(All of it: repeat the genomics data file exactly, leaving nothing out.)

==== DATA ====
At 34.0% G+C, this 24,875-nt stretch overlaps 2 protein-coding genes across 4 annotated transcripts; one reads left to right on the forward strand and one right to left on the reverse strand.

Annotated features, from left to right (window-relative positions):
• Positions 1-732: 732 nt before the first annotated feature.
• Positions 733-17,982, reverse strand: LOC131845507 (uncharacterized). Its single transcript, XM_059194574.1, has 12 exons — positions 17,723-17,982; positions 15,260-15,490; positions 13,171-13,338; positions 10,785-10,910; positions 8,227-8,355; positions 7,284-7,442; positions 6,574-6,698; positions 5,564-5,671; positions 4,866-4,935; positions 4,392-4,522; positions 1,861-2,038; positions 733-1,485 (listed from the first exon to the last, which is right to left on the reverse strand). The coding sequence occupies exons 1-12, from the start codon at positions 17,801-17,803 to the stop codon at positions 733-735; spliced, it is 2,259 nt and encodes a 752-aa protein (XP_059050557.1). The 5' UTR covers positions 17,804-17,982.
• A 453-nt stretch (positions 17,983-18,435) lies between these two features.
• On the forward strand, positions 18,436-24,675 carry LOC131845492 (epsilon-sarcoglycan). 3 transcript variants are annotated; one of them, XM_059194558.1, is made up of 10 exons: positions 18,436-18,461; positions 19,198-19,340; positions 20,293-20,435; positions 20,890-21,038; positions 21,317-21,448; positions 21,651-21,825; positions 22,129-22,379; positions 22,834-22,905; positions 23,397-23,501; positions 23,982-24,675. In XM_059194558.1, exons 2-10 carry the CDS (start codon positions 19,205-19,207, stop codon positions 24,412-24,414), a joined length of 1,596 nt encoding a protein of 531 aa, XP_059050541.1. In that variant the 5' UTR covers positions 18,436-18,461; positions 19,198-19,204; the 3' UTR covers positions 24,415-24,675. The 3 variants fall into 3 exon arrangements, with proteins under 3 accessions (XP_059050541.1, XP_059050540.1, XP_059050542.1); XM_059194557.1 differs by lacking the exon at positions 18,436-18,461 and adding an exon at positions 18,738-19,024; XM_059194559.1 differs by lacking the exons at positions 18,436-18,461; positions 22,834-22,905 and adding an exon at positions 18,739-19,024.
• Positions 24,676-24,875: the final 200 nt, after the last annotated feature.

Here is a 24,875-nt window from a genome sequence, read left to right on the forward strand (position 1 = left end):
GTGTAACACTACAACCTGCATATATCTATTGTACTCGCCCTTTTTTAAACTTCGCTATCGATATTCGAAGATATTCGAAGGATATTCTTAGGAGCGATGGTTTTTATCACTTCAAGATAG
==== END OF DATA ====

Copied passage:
At 34.0% G+C, this 24,875-nt stretch overlaps 2 protein-coding genes across 4 annotated transcripts; one reads left to right on the forward strand and one right to left on the reverse strand.

Annotated features, from left to right (window-relative positions):
• Positions 1-732: 732 nt before the first annotated feature.
• Positions 733-17,982, reverse strand: LOC131845507 (uncharacterized). Its single transcript, XM_059194574.1, has 12 exons — positions 17,723-17,982; positions 15,260-15,490; positions 13,171-13,338; positions 10,785-10,910; positions 8,227-8,355; positions 7,284-7,442; positions 6,574-6,698; positions 5,564-5,671; positions 4,866-4,935; positions 4,392-4,522; positions 1,861-2,038; positions 733-1,485 (listed from the first exon to the last, which is right to left on the reverse strand). The coding sequence occupies exons 1-12, from the start codon at positions 17,801-17,803 to the stop codon at positions 733-735; spliced, it is 2,259 nt and encodes a 752-aa protein (XP_059050557.1). The 5' UTR covers positions 17,804-17,982.
• A 453-nt stretch (positions 17,983-18,435) lies between these two features.
• On the forward strand, positions 18,436-24,675 carry LOC131845492 (epsilon-sarcoglycan). 3 transcript variants are annotated; one of them, XM_059194558.1, is made up of 10 exons: positions 18,436-18,461; positions 19,198-19,340; positions 20,293-20,435; positions 20,890-21,038; positions 21,317-21,448; positions 21,651-21,825; positions 22,129-22,379; positions 22,834-22,905; positions 23,397-23,501; positions 23,982-24,675. In XM_059194558.1, exons 2-10 carry the CDS (start codon positions 19,205-19,207, stop codon positions 24,412-24,414), a joined length of 1,596 nt encoding a protein of 531 aa, XP_059050541.1. In that variant the 5' UTR covers positions 18,436-18,461; positions 19,198-19,204; the 3' UTR covers positions 24,415-24,675. The 3 variants fall into 3 exon arrangements, with proteins under 3 accessions (XP_059050541.1, XP_059050540.1, XP_059050542.1); XM_059194557.1 differs by lacking the exon at positions 18,436-18,461 and adding an exon at positions 18,738-19,024; XM_059194559.1 differs by lacking the exons at positions 18,436-18,461; positions 22,834-22,905 and adding an exon at positions 18,739-19,024.
• Positions 24,676-24,875: the final 200 nt, after the last annotated feature.

Here is a 24,875-nt window from a genome sequence, read left to right on the forward strand (position 1 = left end):
GTGTAACACTACAACCTGCATATATCTATTGTACTCGCCCTTTTTTAAACTTCGCTATCGATATTCGAAGATATTCGAAGGATATTCTTAGGAGCGATGGTTTTTATCACTTCAAGATAG